Krispy Kreme Doughnuts Case|
Seminar in Finance|
Krispy Kreme Case – Discussant
Krispy Kreme’s rapid expansion may have been the reason for its rapid fall. Recently becoming a publicly traded company in April 2000, Krispy Kreme shares had seen amazing growth as they were selling for 62 times earnings. Naturally, this created a buzz around Wall Street, and an “obsession” with Krispy Kreme began as it became one of the hottest stocks on the market. Yet, analysis of the fundamentals of Krispy Kreme needed to by analyzed to see the true threats the company had brought upon itself. Analysis of Krispy Kreme’s business model and strategy gives a good insight as to how the company had become so successful. Within their revenue generation, Krispy Kreme had four main sources: on-premise sales (27%), off-premise sales (40%), manufacturing and distribution of product mix and machinery (29%), and franchise royalties and fees (4%). Taking a quick snapshot of these percentages, we find that roughly 67% of their revenue comes from selling their finished product with the remainder coming from producers/owners. The nature of these revenues may be part of the reason for the fall of Krispy Kreme. An analysis of their revenues shows:
At first glance, it may appear that Krispy Kreme’s different income sources may give it a diversified revenue stream. However, with only two thirds of their revenue coming from sales to the end customer, the remainder 33% needs to be analyzed to how it affects the margins of Krispy Kreme. Krispy Kreme requires all of its franchise stores to purchase the proprietary doughnut mixes and doughnut making equipment directly from their Manufacturing and Distribution division which also provided quarterly service to all system units. Yet, these were mostly one time purchases by startup franchises, and in turn, the sales level of the machinery was directly related to growth in the number of stores. As the Wall Street Journal article stated, “Krispy Kreme has relied for a significant chunk of its profits on high-margin equipment that it requires franchisees to buy for each new store” (Krispy Kreme Doughnuts Case – Page 105). This statement further shows that an aggressive expansion policy (in number of stores) would be vital for Krispy Kreme to grow its annual revenue, especially with the high margin it receives on these items. Moreover, royalties and fees were a source of income for Krispy Kreme as up to $50,000 were paid in franchise fees with an additional 6% in royalties along with 1% of a franchise’s total annual sales were given to the corporate advertising fund. When looking at these two sources of income, one-third of Krispy Kreme’s revenue, there is ample reason for Krispy Kreme to pursue aggressive expansion of its business. Being a “darling of Wall Street” (KKD Case – Page 101) had created pressure on the executives of Krispy Kreme to continue outperforming expectations, and expansion was the only way to continue receiving the high margin income from selling machinery. However, the aggressive expansion that Krispy Kreme pursued also played a part in its own financial downfall. By expanding so quickly, Krispy Kreme had “diluted its cult status” (KKD Case – Page 105) which had originally made it so popular. A number of analysts following Krispy Kreme had come out with recent statements, commenting on the growing uncertainty of Krispy Kreme’s business strategy and accounting practices. Some items the analysts commented on regarding revenues were (KKD Case – Page 105):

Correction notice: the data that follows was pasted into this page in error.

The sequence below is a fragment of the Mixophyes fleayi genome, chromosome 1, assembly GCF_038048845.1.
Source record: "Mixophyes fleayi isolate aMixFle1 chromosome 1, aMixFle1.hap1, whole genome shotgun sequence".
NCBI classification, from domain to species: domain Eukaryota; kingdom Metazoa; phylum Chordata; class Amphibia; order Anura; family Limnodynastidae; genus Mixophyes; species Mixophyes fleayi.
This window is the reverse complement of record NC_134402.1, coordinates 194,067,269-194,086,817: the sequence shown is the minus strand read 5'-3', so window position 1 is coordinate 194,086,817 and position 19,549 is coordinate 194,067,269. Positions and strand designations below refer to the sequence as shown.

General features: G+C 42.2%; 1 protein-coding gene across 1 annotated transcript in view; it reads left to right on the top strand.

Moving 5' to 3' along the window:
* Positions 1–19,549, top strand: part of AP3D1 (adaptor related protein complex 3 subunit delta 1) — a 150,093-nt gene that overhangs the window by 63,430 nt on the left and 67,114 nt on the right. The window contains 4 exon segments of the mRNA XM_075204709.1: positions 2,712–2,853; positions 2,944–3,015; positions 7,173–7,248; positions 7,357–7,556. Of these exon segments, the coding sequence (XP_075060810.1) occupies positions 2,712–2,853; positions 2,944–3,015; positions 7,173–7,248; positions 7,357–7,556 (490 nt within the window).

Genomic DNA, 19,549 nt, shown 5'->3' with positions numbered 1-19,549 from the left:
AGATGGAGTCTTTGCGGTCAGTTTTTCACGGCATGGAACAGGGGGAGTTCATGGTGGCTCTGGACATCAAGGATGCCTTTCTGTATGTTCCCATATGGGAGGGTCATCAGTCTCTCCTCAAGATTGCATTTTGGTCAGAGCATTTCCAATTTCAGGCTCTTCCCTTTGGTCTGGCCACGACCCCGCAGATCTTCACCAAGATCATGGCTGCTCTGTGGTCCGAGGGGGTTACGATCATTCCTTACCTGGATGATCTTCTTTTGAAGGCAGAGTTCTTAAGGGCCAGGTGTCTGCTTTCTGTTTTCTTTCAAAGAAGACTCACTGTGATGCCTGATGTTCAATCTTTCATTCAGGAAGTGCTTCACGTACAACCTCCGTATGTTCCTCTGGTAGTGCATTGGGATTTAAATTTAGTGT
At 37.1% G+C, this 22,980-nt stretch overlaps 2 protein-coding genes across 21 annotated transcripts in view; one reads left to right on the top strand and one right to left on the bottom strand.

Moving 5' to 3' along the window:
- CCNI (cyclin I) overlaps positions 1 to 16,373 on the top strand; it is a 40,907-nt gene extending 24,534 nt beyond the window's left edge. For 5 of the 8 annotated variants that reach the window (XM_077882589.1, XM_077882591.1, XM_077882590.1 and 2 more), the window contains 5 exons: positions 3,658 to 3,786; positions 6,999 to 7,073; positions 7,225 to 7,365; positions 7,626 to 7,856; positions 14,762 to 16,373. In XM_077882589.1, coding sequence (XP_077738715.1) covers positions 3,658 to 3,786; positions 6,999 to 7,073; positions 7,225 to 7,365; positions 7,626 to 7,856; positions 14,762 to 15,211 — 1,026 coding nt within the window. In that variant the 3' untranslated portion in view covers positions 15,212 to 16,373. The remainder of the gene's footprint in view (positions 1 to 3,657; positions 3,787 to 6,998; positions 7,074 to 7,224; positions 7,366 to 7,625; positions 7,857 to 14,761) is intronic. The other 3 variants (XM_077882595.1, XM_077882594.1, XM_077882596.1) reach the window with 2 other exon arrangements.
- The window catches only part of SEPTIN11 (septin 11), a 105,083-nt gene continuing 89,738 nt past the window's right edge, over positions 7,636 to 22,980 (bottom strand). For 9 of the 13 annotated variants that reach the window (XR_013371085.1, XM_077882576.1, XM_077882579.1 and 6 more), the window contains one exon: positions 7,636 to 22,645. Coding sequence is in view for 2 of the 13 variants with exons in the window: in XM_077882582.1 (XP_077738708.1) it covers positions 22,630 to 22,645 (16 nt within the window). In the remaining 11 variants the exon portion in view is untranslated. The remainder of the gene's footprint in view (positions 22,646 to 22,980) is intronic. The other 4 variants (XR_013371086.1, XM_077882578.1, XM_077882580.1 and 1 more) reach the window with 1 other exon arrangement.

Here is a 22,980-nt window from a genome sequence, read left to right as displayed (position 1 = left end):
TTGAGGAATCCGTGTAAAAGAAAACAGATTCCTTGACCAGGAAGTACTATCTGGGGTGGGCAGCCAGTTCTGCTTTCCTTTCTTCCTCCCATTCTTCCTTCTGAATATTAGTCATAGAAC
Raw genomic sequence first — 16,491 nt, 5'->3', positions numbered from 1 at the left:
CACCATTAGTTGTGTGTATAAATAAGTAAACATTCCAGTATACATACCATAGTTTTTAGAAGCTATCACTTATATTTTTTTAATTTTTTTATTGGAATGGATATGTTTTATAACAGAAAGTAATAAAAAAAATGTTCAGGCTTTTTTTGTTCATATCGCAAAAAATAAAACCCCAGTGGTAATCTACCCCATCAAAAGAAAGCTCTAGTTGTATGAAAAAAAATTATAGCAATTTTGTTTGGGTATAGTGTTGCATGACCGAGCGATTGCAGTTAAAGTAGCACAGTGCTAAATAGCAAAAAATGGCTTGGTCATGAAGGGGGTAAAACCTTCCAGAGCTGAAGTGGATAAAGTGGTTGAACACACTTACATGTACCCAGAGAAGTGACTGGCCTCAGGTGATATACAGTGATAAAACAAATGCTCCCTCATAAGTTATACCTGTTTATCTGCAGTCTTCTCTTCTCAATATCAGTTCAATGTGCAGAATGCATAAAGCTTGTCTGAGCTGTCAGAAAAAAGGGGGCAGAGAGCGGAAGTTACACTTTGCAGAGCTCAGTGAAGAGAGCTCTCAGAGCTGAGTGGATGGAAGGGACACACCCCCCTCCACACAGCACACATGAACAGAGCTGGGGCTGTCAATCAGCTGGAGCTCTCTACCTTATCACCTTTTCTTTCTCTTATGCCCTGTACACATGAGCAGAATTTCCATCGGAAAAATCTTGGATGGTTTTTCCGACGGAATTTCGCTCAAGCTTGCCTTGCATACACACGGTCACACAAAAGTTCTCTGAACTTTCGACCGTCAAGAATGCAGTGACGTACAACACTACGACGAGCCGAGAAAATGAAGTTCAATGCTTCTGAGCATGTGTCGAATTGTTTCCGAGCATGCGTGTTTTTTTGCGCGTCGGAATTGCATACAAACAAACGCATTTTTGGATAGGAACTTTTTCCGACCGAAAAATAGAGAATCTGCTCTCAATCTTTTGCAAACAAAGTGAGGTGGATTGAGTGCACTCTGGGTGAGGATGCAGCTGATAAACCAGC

* Krispy Kreme had lost focus on its operations, resulting in too many new stores being opened in poor locations * Improperly trained franchisees, resulting in inefficient running of off-premise business which lowered Krispy Kreme’s operational efficiency/income potential * Restructuring of store contracts that charged reduced fees for equipment and...